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the matter thereof is so fit for our time as nothing may be more, and there is not (as I can learn any interpreter upon these epistles in the English tongue, and his sermons upon them were the last fruits and travails he bestowed in the cathedral church of Sarum; I made choice of it among many other excellent monuments of his pains taken in the church of God, and gave my best diligence to peruse his notes thereupon, and to draw them to some such perfection as might carry to the reader the whole weight of his matter, without any diminution, even as fully as he declared it, so far forth as the notes which remain under his own hand might direct me. The which I most humbly commend to the favourable protection of your honour; whom I beseech so to accept my simple endeavour herein, as I have been careful to answer your honour's commandment, in giving forth some part of his labours to light.

In this discourse, as there are many good things fruitfully declared, the use and practice whereof is common to your honour with all Christians; so are there two matters, the one of usury, the other of antichrist, that is, of the bane and poison of the commonwealth, and of the infection and decay of the church, wherein he bestowed more pains to open them and make them manifest, that all men might know and abhor them, and beware of them. What hath been wrought by these two mischiefs to the undoing in conscience and substance, and to the utter destruction of the souls and bodies of many thousand subjects of this realm, within these late years, it is, to the grief of all good men, too well known.

If therefore, in the duty of a good bishop, he standing in his watch hath descried these enemies to all civil and christian estates; and if now, so many years after his entrance into rest, by these means he call upon your good honour to step forth in fresh courage into the battle of the Lord of hosts, and to use and employ the great gifts of wisdom and authority which God hath bestowed upon you, and to excite and stir up others, the worthy and notable captains set over the people, to be a fenced wall between them and these so perilous monsters and dangerous enemies; what remaineth, but that your honour put to your hand, and do that for the comfort of God's people, which, besides her excellent majesty and her honourable council, no other can do, in giving life to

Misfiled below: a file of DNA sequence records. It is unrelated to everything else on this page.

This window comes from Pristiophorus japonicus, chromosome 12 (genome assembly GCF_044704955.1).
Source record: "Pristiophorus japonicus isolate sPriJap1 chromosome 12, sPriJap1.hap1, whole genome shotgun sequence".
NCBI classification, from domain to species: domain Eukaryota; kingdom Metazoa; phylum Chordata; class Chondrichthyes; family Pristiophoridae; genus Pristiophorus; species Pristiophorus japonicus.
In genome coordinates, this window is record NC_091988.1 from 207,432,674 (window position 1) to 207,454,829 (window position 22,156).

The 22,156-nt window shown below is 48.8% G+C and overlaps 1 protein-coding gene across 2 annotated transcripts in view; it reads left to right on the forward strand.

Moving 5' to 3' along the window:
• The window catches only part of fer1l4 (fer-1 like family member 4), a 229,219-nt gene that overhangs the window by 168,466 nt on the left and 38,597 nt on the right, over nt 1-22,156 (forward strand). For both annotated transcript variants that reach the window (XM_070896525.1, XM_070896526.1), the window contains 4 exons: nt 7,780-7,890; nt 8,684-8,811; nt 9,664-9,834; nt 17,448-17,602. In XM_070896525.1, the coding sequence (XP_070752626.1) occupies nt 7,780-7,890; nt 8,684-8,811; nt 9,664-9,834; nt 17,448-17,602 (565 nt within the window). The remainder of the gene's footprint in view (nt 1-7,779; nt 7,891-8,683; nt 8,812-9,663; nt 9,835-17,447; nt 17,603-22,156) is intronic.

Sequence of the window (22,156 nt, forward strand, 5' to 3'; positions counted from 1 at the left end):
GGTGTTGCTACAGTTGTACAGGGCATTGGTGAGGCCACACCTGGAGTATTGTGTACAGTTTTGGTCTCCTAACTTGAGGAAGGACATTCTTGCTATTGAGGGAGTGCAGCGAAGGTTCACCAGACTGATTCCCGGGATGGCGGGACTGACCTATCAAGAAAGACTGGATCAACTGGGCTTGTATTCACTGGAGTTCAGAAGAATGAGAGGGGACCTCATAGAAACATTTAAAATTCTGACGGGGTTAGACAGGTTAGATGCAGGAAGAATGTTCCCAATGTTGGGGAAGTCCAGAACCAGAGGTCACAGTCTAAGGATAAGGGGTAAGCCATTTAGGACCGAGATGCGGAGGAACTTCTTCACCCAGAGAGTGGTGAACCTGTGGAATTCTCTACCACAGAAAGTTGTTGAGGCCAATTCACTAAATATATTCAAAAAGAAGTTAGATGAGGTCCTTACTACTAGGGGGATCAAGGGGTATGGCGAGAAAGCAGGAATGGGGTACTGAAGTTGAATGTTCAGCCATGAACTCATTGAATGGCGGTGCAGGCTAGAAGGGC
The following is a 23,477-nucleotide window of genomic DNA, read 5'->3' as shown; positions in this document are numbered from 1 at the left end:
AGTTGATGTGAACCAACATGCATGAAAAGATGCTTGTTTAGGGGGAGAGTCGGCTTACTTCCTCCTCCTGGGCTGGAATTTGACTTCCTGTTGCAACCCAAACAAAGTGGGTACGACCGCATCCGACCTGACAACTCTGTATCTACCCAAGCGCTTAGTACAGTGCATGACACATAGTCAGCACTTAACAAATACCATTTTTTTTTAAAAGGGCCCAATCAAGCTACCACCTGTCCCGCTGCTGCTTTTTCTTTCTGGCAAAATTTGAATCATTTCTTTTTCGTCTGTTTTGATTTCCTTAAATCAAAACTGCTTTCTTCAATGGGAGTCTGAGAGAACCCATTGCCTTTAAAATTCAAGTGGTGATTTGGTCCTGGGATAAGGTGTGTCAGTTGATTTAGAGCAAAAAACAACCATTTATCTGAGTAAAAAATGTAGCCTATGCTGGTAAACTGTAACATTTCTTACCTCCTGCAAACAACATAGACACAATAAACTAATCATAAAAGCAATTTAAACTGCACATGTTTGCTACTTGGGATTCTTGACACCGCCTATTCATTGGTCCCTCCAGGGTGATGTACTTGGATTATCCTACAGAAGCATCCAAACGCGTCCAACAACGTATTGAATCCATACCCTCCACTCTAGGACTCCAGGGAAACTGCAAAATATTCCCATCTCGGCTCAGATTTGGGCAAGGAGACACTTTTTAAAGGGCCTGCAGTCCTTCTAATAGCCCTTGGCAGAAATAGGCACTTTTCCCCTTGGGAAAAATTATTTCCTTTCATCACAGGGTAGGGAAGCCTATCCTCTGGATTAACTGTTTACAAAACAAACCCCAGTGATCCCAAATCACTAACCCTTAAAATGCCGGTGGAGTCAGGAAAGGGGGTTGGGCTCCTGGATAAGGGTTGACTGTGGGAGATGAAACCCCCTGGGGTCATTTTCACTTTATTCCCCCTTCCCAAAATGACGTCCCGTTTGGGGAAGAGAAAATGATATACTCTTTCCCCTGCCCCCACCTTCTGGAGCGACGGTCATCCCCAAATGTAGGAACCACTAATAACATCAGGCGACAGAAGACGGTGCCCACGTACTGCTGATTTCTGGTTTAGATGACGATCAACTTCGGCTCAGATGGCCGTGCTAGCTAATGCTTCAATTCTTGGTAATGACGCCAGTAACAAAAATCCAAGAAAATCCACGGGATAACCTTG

all such laws which have been devised by men of great
godliness and experience, and have been confirmed by
high authority to the suppression of usury and to
the setting forth of God's glory? The God of
glory and of power, who hath called
your honour to his service in high
place, strengthen you to do his
will, and grant you many and
prosperous days, to the
comfort of his church
and this? com-

monweal !

Your honour's most humble to command,

JOHN GARBRAND 2.

['His, 1584: 1594 omits the word.]

[' Dr Garbrand, the friend of bishop Jewel, who left him his papers, was fellow of New College

Oxford, and afterwards prebendary of Sarum, and rector of North Crowley, Buckinghamshire, where he died in 1589.]

THE FIRST EPISTLE OF ST PAUL

TO THE

THESSALONIANS.

6

Gal. iv.

CHAPTER 1.
Paul, and Sylvanus, and Timotheus, unto the church of the Thessalonians, which

is in God the Father, and in the Lord Jesus Christ; grace be with you, and
peace, from God our Father, and from the Lord Jesus Christ.